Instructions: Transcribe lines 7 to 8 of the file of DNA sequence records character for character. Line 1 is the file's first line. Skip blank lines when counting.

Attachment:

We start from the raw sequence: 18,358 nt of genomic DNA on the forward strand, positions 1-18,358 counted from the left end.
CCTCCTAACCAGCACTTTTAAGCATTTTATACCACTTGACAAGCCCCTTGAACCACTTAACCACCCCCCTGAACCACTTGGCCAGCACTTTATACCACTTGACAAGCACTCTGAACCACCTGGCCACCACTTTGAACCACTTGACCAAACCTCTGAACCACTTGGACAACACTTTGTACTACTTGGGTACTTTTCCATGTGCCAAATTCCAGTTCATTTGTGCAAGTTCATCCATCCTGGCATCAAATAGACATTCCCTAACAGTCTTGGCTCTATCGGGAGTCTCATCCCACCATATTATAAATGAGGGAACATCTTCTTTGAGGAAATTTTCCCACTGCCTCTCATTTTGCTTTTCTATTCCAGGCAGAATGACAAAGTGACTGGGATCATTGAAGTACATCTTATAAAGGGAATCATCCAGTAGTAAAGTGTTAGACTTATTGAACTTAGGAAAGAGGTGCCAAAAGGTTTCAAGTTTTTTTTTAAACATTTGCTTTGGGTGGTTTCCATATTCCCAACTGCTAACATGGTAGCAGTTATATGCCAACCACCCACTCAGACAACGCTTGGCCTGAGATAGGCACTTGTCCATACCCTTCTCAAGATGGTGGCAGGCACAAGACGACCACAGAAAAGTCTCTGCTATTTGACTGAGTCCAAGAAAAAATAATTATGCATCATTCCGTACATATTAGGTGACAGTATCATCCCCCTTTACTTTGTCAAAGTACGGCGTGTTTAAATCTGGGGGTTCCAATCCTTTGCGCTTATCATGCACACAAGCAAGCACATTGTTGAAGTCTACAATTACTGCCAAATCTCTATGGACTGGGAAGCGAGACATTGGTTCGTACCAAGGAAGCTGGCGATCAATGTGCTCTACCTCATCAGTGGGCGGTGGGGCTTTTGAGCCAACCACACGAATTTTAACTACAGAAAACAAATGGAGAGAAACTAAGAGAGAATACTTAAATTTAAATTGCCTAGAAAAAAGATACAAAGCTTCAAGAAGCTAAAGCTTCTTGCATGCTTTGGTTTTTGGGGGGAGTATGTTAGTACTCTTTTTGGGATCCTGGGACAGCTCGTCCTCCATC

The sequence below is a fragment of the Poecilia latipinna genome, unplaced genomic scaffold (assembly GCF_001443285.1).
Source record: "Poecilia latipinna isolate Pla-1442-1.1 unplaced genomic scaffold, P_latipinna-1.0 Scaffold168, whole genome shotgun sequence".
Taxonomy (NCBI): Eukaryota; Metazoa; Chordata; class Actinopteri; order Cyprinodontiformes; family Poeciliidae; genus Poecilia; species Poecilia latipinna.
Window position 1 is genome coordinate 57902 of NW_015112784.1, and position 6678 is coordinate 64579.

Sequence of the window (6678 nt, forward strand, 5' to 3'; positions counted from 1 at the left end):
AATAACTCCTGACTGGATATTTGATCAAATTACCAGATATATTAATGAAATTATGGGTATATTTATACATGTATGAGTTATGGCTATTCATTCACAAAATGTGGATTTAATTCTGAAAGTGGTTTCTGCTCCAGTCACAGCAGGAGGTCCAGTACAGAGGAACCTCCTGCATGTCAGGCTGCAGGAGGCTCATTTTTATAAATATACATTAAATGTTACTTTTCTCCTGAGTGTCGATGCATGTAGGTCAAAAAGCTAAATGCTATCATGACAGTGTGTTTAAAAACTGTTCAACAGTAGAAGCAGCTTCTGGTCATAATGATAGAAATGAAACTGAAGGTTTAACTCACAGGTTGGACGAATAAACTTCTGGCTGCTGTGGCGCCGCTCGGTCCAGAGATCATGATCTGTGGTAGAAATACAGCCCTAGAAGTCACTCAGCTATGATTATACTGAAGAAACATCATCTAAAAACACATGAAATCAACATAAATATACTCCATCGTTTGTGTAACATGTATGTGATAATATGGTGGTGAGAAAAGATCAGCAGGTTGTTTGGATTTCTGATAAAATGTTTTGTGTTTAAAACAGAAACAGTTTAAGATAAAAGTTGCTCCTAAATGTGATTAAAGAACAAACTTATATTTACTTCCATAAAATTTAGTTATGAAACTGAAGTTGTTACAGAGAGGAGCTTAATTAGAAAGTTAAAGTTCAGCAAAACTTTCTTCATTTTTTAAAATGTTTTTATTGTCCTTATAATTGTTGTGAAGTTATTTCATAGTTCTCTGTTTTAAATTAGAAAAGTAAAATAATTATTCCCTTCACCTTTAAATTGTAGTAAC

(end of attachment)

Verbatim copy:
Sequence of the window (6678 nt, forward strand, 5' to 3'; positions counted from 1 at the left end):
AATAACTCCTGACTGGATATTTGATCAAATTACCAGATATATTAATGAAATTATGGGTATATTTATACATGTATGAGTTATGGCTATTCATTCACAAAATGTGGATTTAATTCTGAAAGTGGTTTCTGCTCCAGTCACAGCAGGAGGTCCAGTACAGAGGAACCTCCTGCATGTCAGGCTGCAGGAGGCTCATTTTTATAAATATACATTAAATGTTACTTTTCTCCTGAGTGTCGATGCATGTAGGTCAAAAAGCTAAATGCTATCATGACAGTGTGTTTAAAAACTGTTCAACAGTAGAAGCAGCTTCTGGTCATAATGATAGAAATGAAACTGAAGGTTTAACTCACAGGTTGGACGAATAAACTTCTGGCTGCTGTGGCGCCGCTCGGTCCAGAGATCATGATCTGTGGTAGAAATACAGCCCTAGAAGTCACTCAGCTATGATTATACTGAAGAAACATCATCTAAAAACACATGAAATCAACATAAATATACTCCATCGTTTGTGTAACATGTATGTGATAATATGGTGGTGAGAAAAGATCAGCAGGTTGTTTGGATTTCTGATAAAATGTTTTGTGTTTAAAACAGAAACAGTTTAAGATAAAAGTTGCTCCTAAATGTGATTAAAGAACAAACTTATATTTACTTCCATAAAATTTAGTTATGAAACTGAAGTTGTTACAGAGAGGAGCTTAATTAGAAAGTTAAAGTTCAGCAAAACTTTCTTCATTTTTTAAAATGTTTTTATTGTCCTTATAATTGTTGTGAAGTTATTTCATAGTTCTCTGTTTTAAATTAGAAAAGTAAAATAATTATTCCCTTCACCTTTAAATTGTAGTAAC